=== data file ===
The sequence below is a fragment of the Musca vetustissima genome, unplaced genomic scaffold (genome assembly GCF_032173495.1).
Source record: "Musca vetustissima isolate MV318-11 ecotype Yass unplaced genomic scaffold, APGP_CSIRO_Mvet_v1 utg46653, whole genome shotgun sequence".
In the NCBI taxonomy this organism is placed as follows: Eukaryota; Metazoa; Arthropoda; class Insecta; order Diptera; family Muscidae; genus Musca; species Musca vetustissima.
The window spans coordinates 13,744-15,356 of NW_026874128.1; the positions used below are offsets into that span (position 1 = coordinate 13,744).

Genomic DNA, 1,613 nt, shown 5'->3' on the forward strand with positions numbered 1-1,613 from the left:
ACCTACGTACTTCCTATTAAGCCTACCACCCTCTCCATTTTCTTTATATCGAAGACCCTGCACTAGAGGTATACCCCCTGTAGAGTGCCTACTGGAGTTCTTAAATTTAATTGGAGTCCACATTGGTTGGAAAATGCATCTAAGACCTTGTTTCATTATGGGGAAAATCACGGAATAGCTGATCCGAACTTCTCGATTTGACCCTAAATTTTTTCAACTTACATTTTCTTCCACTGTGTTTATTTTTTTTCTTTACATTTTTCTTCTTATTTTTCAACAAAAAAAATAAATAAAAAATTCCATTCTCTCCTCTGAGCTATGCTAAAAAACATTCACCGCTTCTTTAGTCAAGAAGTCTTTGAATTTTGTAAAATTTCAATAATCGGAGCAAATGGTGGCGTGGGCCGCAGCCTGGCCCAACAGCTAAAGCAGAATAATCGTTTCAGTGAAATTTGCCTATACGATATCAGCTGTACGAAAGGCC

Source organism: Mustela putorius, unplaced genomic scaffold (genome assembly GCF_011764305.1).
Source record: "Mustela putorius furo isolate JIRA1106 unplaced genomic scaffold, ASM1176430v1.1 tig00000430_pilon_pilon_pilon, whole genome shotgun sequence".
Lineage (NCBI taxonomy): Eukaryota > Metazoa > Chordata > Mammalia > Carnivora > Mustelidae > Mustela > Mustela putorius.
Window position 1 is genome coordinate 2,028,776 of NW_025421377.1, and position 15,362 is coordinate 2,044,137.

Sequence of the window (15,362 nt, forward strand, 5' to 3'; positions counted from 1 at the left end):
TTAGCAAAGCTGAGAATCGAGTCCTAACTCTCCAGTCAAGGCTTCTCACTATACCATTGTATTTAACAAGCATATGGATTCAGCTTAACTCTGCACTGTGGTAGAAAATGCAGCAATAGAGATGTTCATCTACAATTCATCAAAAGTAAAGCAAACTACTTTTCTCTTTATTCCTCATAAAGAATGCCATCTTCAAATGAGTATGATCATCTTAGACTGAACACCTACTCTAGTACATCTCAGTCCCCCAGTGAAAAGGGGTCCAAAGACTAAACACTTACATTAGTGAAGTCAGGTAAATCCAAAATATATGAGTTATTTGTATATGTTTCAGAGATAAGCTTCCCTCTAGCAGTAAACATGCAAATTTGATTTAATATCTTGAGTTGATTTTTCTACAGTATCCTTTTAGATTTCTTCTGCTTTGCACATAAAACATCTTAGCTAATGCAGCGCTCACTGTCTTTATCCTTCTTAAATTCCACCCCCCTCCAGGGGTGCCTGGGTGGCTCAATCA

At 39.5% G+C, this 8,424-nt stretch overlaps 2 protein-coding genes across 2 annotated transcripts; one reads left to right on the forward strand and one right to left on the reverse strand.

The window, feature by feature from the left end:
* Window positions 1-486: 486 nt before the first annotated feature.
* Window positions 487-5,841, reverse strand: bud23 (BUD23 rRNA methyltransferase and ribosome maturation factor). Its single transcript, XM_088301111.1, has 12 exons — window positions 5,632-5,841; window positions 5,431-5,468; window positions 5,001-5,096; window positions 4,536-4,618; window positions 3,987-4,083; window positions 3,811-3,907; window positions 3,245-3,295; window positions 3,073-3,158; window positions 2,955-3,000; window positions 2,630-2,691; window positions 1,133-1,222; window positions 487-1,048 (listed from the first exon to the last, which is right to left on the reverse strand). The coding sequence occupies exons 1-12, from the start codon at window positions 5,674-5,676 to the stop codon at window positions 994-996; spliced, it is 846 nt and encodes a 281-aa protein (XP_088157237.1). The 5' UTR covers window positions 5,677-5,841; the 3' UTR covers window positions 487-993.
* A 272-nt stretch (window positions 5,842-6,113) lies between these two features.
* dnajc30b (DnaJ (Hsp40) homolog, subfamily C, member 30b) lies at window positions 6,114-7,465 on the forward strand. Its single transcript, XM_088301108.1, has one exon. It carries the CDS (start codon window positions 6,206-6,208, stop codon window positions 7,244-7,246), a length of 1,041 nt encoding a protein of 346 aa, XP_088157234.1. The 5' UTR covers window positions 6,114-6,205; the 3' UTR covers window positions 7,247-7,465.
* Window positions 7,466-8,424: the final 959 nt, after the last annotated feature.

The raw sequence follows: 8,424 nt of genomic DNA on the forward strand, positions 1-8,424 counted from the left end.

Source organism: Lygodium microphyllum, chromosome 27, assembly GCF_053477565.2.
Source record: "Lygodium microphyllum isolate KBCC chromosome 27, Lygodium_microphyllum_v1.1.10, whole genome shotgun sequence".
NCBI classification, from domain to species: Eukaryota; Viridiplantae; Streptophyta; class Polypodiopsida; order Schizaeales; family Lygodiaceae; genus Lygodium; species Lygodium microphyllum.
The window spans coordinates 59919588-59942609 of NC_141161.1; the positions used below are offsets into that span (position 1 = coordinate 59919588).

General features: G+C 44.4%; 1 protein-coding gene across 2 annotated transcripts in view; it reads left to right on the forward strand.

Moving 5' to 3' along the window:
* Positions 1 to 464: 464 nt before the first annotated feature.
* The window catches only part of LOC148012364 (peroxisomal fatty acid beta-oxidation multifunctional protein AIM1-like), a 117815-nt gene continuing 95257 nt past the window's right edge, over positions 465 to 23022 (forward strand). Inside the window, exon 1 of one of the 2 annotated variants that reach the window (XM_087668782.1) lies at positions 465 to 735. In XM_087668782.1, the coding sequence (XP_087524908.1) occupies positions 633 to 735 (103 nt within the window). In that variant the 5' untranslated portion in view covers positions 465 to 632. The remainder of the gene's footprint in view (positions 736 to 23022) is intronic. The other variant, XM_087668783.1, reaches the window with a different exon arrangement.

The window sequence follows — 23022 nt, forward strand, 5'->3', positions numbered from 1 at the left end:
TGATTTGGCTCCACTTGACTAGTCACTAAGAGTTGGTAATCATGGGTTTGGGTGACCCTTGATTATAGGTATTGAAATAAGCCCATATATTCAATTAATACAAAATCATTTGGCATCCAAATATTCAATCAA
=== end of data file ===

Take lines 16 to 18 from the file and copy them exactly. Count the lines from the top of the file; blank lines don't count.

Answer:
* Window positions 487-5,841, reverse strand: bud23 (BUD23 rRNA methyltransferase and ribosome maturation factor). Its single transcript, XM_088301111.1, has 12 exons — window positions 5,632-5,841; window positions 5,431-5,468; window positions 5,001-5,096; window positions 4,536-4,618; window positions 3,987-4,083; window positions 3,811-3,907; window positions 3,245-3,295; window positions 3,073-3,158; window positions 2,955-3,000; window positions 2,630-2,691; window positions 1,133-1,222; window positions 487-1,048 (listed from the first exon to the last, which is right to left on the reverse strand). The coding sequence occupies exons 1-12, from the start codon at window positions 5,674-5,676 to the stop codon at window positions 994-996; spliced, it is 846 nt and encodes a 281-aa protein (XP_088157237.1). The 5' UTR covers window positions 5,677-5,841; the 3' UTR covers window positions 487-993.
* A 272-nt stretch (window positions 5,842-6,113) lies between these two features.
* dnajc30b (DnaJ (Hsp40) homolog, subfamily C, member 30b) lies at window positions 6,114-7,465 on the forward strand. Its single transcript, XM_088301108.1, has one exon. It carries the CDS (start codon window positions 6,206-6,208, stop codon window positions 7,244-7,246), a length of 1,041 nt encoding a protein of 346 aa, XP_088157234.1. The 5' UTR covers window positions 6,114-6,205; the 3' UTR covers window positions 7,247-7,465.